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Published: 08/22/2017

Virginia Varela is the president and CEO of Golden Pacific Bank.

Virginia Varela has little patience for the topic of work-life balance. “It makes me want to throw up,” she said.

Varela is president and CEO of Golden Pacific Bank, the area’s smallest locally based bank with $130 million in assets. She loves working hard. Then she unwinds by working some more. It’s not the concept of balancing work and home life that bugs her, it’s the assumptions that too often underlie the conversation.

“It’s always assumed that if you are a woman, you have babies and take care of the household,” she said. In her house, it’s her husband who takes care of things.

Varela takes care of banks. After a career as a bank regulator for agencies in San Francisco and Washington, D.C., she has made a second career as a turnaround artist at small local banks.

She started out with the Federal Home Loan Bank Board during the savings and loan crisis of the 1980s. She has spoken at congressional briefings, helped write the handbook for examiners across the nation, and was part of the Hurricane Katrina task force. She also did international consulting, helping Egypt, Libya and Russia with their bank examination and supervision departments.

Varela ended the regulatory part of her career at the Federal Reserve Bank in San Francisco under Janet Yellen, who’s now board chairwoman of the Federal Reserve System.

“I’ve seen management and supervision of all kinds of banks and financial institutions,” Varela said. “I had a bird’s-eye view of what seemed to work and what didn’t.”

Then Varela embarked on her second career: turning around small local banks. She’s done it in San Luis Obispo, Rio Vista and now Sacramento.

“When we realized that we had some serious problems, we knew we had to recruit a new CEO,” said Jeanne McCormack, a major shareholder and former board chairwoman at Bank of Rio Vista. Varela got the job and proceeded to reorganize the management structure, strengthen the compliance department, and put the bank’s technology on par with its competitors.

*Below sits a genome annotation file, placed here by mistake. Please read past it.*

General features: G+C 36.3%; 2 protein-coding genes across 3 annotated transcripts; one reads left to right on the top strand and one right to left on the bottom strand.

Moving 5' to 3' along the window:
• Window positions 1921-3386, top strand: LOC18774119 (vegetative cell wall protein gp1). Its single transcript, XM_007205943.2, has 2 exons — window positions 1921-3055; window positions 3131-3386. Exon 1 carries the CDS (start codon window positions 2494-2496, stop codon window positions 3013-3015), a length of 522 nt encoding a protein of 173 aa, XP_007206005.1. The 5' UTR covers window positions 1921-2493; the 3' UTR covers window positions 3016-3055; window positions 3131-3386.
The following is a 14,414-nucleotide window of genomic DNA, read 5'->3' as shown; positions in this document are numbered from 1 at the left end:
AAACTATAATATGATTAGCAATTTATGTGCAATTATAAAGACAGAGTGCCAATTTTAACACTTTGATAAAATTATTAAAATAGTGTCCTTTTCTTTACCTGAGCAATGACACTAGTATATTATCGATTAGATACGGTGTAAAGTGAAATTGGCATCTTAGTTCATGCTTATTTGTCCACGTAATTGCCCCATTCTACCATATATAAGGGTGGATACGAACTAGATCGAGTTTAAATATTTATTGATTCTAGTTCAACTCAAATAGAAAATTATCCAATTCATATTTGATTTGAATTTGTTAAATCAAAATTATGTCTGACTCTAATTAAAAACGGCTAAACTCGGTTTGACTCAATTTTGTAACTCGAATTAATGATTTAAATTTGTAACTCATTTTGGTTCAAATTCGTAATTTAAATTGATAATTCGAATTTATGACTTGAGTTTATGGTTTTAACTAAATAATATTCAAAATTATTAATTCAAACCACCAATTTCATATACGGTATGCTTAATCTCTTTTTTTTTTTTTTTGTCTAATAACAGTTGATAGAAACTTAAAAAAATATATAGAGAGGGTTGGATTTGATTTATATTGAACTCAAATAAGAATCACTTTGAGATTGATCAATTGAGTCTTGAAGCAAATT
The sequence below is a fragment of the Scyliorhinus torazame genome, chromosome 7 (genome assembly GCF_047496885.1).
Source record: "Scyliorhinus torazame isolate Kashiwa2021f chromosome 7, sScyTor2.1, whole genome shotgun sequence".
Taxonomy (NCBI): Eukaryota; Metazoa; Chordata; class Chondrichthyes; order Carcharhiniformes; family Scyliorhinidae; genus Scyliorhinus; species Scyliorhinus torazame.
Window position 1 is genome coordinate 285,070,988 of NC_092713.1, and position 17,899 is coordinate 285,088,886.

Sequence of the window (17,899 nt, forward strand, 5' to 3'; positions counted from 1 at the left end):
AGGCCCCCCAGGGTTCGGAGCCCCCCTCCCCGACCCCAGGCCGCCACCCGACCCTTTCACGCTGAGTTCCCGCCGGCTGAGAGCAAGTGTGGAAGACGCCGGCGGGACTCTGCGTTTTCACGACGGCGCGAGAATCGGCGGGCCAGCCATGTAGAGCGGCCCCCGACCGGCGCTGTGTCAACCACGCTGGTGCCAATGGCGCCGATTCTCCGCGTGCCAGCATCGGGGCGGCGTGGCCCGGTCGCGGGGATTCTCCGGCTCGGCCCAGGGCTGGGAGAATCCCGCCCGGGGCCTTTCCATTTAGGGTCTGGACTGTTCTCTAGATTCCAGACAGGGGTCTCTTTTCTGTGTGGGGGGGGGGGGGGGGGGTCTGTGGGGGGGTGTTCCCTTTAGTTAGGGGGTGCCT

She also had to deal with the very traditional family members that owned the bank.

“This was a patriarchal family, and she was a beautiful sophisticated woman coming in and telling everyone what to do,” McCormack said. “And she fit right into this rural, unsophisticated setting.”

Sacramento is a bit larger and more sophisticated, but Varela’s work at Golden Pacific Bank involved a similar approach. After joining the bank in September 2013, she reduced the number of brances from seven to three. She cut staff. And she narrowed the bank’s focus to small-business loans and services.

“I tried to be respectful of people,” Varela said. “If you have a company that’s poorly run, you generally have morale that’s poor. If you have a successful company, you create a better job environment. My goal is to provide jobs that are meaningful and also teach people in a way that they will always be employable.”

The bank reported a loss of $1.36 million in 2014. The next year, the loss was contained to $114,000. And in 2016, the bank reported a net income of $615,000.

The staff at Golden Pacific understood the rationale behind the changes, said board vice chairman Rick Fowler, who’s also chief operating officer of law firm Kronick Moskovitz Tiedemann & Girard.

“An important part of leadership is caring about your mission and your people. And she is good at it,” Fowler said.

Although Varela is a board member of the California Bankers Association and is active with the American Bankers Association, her real enjoyment comes from approving small-business loans.

It’s a thrill, she said, to give a loan to kids with nose rings who are opening a coffee shop. “When I was a kid I really thought I would do something faith based, or a nonprofit, because I’m drawn to the spiritual side of life,” Varela said. “It’s interesting that I would find that in banking.”

Sacramento Business Journal: 2017 Women Who Mean Business with Virginia Varela

Age: 57

Education: B.A. in English literature, B.S. in economics, UC Santa Cruz; MBA, Monterey Institute of International Studies

Family: Lives in Sacramento with husband Malcolm Hotchkiss and four stepchildren

First job: “I worked as a receptionist and got fired because I couldn’t figure out how to use their phone.”

Advice to younger women: “Don’t be afraid to be courageous and speak your mind.”

Biggest whoops: “I either have none or too many. I think I was kind of a workaholic, but I don’t know that it’s a bad thing.”

Favorite way to unwind: “I unwind by working. I love to work. I work on the weekends. I love to read about banking. I read regulations like comic books.”

Fantasy career:“ I always wanted to be a Catholic nun. Or a social worker.”

Person you would most like to meet: Eleanor Roosevelt

Something about you that would surprise people: “I’m scared of dogs.”

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